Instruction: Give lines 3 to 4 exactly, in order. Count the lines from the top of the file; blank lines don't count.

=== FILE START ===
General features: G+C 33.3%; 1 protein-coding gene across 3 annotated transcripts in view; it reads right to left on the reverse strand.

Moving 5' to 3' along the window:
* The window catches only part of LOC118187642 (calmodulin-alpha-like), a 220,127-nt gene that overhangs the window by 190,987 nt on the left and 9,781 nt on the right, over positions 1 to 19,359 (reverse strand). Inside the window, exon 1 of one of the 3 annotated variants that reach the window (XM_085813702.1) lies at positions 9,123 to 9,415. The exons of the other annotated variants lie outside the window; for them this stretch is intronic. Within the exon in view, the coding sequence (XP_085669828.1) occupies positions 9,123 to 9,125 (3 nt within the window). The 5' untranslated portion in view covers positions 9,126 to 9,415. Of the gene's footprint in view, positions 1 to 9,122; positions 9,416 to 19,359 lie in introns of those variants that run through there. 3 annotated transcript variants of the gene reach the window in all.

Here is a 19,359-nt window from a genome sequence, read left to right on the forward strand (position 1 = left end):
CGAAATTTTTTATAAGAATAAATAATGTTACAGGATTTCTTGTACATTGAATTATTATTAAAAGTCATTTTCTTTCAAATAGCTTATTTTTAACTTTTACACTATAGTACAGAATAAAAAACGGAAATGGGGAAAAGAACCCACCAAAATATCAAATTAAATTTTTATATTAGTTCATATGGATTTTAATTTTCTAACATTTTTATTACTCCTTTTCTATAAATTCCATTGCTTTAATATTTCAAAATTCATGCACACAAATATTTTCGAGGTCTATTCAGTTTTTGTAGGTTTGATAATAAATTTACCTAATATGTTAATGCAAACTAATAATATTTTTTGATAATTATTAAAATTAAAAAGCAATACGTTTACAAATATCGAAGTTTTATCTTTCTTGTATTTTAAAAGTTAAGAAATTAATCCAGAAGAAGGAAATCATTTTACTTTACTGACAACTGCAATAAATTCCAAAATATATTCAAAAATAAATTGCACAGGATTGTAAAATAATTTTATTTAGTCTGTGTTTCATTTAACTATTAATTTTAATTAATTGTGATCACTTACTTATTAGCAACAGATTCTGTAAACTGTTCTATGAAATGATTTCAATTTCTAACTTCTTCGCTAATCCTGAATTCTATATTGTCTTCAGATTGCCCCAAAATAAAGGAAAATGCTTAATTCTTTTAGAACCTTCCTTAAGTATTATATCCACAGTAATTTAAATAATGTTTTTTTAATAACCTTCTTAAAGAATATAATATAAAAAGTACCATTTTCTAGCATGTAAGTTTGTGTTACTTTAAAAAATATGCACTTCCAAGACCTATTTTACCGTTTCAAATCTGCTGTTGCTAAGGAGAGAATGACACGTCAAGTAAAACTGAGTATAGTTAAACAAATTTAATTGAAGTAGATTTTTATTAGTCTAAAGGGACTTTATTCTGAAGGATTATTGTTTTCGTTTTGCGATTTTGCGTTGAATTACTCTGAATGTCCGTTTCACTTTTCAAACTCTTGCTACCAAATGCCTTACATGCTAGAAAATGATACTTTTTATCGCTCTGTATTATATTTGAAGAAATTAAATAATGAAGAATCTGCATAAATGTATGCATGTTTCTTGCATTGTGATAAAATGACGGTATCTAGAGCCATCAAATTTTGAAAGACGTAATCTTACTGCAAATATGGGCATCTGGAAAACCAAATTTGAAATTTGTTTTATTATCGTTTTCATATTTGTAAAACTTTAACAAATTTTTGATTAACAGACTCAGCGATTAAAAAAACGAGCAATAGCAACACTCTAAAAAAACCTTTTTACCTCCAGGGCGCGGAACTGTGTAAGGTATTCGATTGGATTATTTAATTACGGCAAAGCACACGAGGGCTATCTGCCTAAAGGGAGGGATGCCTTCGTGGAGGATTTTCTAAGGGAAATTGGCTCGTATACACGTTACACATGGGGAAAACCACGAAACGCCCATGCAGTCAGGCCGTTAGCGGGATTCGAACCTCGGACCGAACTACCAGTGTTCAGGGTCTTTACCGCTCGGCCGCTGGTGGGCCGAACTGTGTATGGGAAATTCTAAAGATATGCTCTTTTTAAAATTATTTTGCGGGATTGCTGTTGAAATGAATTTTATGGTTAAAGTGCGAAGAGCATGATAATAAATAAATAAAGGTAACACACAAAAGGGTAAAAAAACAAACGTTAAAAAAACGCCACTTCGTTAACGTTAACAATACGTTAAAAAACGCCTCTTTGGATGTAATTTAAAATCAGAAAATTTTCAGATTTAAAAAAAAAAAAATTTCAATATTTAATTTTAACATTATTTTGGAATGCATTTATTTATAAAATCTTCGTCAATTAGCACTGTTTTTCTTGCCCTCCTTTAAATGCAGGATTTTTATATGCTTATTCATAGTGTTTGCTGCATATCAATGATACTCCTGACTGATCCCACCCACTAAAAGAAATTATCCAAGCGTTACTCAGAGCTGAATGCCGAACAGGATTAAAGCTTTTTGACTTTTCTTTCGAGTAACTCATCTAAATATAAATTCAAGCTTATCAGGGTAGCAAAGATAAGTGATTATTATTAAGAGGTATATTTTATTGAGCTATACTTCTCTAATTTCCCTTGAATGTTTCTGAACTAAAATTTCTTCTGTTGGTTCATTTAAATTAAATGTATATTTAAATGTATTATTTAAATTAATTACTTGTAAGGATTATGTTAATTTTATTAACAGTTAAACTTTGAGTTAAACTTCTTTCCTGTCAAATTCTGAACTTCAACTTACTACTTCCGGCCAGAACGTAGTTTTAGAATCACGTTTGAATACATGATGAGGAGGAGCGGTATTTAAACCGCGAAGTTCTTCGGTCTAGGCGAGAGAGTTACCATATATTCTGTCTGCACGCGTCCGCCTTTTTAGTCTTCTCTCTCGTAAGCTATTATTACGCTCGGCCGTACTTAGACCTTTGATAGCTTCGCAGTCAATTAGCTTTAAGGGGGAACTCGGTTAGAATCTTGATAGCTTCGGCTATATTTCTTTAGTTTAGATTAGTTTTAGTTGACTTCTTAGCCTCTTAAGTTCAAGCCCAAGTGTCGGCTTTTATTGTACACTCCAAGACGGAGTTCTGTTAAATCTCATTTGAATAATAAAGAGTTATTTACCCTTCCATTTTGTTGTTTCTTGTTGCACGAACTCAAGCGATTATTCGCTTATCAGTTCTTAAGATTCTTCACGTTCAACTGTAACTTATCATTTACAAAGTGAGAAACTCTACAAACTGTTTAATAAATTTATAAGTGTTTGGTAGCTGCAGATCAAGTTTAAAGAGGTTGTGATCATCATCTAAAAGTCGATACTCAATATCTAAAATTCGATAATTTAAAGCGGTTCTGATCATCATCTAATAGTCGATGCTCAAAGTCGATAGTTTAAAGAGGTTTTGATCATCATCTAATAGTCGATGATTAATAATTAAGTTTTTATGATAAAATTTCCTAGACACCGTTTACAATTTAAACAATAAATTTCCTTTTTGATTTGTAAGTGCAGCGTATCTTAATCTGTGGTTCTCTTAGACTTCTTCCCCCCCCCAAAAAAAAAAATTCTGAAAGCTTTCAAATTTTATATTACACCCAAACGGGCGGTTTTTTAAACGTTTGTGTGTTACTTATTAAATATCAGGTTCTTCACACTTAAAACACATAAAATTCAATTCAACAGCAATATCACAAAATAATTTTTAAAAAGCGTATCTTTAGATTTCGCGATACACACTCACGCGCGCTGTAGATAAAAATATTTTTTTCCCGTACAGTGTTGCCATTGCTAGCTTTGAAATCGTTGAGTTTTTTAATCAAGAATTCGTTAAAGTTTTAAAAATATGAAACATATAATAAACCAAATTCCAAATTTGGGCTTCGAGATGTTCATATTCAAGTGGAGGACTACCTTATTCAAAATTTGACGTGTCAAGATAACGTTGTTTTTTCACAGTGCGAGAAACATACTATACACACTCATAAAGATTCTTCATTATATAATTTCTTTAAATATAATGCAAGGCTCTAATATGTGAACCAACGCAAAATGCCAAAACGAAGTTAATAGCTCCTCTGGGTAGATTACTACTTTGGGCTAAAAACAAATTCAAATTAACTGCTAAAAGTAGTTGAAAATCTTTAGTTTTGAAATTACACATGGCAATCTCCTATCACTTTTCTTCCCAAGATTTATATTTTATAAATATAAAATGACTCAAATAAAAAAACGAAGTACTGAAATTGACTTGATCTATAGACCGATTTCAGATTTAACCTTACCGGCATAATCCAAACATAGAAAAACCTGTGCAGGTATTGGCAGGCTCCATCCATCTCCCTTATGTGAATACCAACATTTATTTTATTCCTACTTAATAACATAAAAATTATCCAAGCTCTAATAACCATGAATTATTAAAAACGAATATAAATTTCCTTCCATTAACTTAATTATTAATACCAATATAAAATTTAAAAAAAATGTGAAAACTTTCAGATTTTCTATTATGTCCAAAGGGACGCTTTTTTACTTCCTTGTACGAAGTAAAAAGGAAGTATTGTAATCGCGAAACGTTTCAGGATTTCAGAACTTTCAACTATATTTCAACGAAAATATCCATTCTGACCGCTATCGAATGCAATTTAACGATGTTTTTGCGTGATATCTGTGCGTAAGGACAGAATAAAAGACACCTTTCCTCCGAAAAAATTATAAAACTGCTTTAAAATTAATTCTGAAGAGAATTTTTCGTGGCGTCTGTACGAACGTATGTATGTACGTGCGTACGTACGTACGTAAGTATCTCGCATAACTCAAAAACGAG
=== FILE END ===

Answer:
* The window catches only part of LOC118187642 (calmodulin-alpha-like), a 220,127-nt gene that overhangs the window by 190,987 nt on the left and 9,781 nt on the right, over positions 1 to 19,359 (reverse strand). Inside the window, exon 1 of one of the 3 annotated variants that reach the window (XM_085813702.1) lies at positions 9,123 to 9,415. The exons of the other annotated variants lie outside the window; for them this stretch is intronic. Within the exon in view, the coding sequence (XP_085669828.1) occupies positions 9,123 to 9,125 (3 nt within the window). The 5' untranslated portion in view covers positions 9,126 to 9,415. Of the gene's footprint in view, positions 1 to 9,122; positions 9,416 to 19,359 lie in introns of those variants that run through there. 3 annotated transcript variants of the gene reach the window in all.

Here is a 19,359-nt window from a genome sequence, read left to right on the forward strand (position 1 = left end):